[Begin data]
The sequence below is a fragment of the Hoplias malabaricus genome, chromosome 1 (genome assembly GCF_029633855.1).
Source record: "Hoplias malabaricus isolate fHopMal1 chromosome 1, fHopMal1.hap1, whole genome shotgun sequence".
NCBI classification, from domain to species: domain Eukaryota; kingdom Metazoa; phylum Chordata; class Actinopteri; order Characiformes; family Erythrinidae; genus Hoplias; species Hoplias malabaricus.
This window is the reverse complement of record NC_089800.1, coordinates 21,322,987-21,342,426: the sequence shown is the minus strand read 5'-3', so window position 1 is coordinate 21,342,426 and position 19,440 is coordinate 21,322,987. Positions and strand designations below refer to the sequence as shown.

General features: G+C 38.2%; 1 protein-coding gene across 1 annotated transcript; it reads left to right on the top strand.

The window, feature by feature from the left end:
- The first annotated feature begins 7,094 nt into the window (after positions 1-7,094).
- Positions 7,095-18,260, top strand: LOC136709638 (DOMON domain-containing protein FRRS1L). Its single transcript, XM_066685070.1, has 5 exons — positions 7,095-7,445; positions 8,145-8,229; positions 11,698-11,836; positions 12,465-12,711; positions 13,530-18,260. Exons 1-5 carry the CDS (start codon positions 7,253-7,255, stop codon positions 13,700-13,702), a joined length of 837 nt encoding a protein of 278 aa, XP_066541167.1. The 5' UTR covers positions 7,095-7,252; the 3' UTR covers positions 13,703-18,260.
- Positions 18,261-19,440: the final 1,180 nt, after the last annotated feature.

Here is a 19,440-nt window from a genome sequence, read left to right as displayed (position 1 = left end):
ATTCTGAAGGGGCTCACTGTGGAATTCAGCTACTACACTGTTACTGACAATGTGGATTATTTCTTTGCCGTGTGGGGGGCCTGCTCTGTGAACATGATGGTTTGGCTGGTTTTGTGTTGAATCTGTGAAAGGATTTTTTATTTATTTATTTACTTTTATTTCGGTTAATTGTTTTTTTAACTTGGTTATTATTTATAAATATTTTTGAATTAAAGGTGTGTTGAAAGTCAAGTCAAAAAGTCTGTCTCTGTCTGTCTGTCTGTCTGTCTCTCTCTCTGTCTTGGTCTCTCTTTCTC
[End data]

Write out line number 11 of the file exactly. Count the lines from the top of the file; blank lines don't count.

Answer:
ATTCTGAAGGGGCTCACTGTGGAATTCAGCTACTACACTGTTACTGACAATGTGGATTATTTCTTTGCCGTGTGGGGGGCCTGCTCTGTGAACATGATGGTTTGGCTGGTTTTGTGTTGAATCTGTGAAAGGATTTTTTATTTATTTATTTACTTTTATTTCGGTTAATTGTTTTTTTAACTTGGTTATTATTTATAAATATTTTTGAATTAAAGGTGTGTTGAAAGTCAAGTCAAAAAGTCTGTCTCTGTCTGTCTGTCTGTCTGTCTCTCTCTCTGTCTTGGTCTCTCTTTCTC